"That is why we gave more credence to the idea of using foreign investments and establishing mixed enterprises which basically began to operate in the tourism sector, and which have, as of today, extended to almost all the sectors of the economy.

"That is one of the most important things we have done. The opening to market forces is quite extensive. The mixed enterprises we have created are currently operating well. They have been very successful, and, anyway, we had no other solution but the participation of foreign capital in the country's development. The idea was precisely to develop the country when we no longer received credits, or any type of aid, from the Socialist Bloc countries and the former USSR.

"We have very good relations with the Chinese, but strictly on a commercial basis, and these were not exactly the relations we had with the Soviet Union and the socialist countries.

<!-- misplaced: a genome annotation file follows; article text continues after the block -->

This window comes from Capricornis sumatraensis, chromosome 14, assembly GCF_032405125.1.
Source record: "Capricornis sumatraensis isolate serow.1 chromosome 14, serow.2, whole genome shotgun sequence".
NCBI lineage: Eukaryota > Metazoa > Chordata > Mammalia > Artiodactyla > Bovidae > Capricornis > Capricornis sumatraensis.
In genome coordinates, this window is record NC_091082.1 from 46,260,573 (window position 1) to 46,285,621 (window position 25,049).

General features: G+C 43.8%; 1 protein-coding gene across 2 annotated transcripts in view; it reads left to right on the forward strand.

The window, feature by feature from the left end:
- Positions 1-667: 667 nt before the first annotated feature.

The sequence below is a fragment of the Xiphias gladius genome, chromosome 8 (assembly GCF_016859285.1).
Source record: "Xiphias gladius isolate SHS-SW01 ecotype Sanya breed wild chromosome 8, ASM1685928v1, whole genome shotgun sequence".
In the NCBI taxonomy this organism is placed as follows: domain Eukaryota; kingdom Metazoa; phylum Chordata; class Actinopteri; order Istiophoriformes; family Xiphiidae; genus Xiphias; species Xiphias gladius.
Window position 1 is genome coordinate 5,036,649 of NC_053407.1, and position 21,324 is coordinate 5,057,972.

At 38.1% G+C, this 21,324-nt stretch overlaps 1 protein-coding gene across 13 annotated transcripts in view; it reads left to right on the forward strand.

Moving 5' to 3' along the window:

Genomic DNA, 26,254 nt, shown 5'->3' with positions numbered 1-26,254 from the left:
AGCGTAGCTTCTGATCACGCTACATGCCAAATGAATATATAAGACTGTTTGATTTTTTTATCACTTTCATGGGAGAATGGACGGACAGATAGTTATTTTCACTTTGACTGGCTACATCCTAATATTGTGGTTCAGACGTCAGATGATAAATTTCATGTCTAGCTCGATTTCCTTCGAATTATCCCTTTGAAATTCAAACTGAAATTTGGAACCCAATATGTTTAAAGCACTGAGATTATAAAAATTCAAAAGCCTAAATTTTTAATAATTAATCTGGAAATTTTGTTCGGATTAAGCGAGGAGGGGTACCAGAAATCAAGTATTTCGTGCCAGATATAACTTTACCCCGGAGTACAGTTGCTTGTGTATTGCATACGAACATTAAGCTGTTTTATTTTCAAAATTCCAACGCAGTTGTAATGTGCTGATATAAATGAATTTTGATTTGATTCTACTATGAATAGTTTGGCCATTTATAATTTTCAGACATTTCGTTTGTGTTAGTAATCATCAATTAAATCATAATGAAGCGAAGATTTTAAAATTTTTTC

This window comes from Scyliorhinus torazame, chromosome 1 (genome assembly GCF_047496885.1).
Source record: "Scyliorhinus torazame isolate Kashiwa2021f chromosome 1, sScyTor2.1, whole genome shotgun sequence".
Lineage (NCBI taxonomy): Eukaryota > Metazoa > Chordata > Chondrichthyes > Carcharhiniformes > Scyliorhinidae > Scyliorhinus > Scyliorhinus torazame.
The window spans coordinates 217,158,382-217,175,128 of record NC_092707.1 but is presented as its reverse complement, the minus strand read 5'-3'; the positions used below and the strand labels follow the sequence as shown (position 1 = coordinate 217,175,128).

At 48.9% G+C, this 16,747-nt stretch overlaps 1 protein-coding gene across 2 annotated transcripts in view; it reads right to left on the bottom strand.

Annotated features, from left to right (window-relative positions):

"We have very good relations with the Vietnamese and also with the Koreans. Some have more resources. China has more resources and, given the difficult situation we are in, the Chinese have treated us well.

"We are really grateful to them because they have understood our problems and they have tried to cooperate, but on a different basis than in the case of the Soviet Union and our relations with socialist countries of East Europe.

"Foreign investment is working well and we see it as an important source of revenue for development. We have no alternative.

"Furthermore, we must bear in mind that Cuba has lost all its markets. During the blockade, 80 percent of our trade was carried out with socialist countries and we lost this. We had to adapt to the situation. We had to make tremendous changes; for example, our imports were reduced to 30 percent of what we historically received.

"I would like to know if any country would have been able to withstand such a brutal reduction of its imports from abroad, including fuel imports, which is our Achilles' heel.

"Contrary to what the Mexicans have available, that is hydraulic resources and special hydrocarbon resources, we have none of those resources. We have had to import all the fuel we use, except for some supplied by our small but growing production capacity."

(To be continued)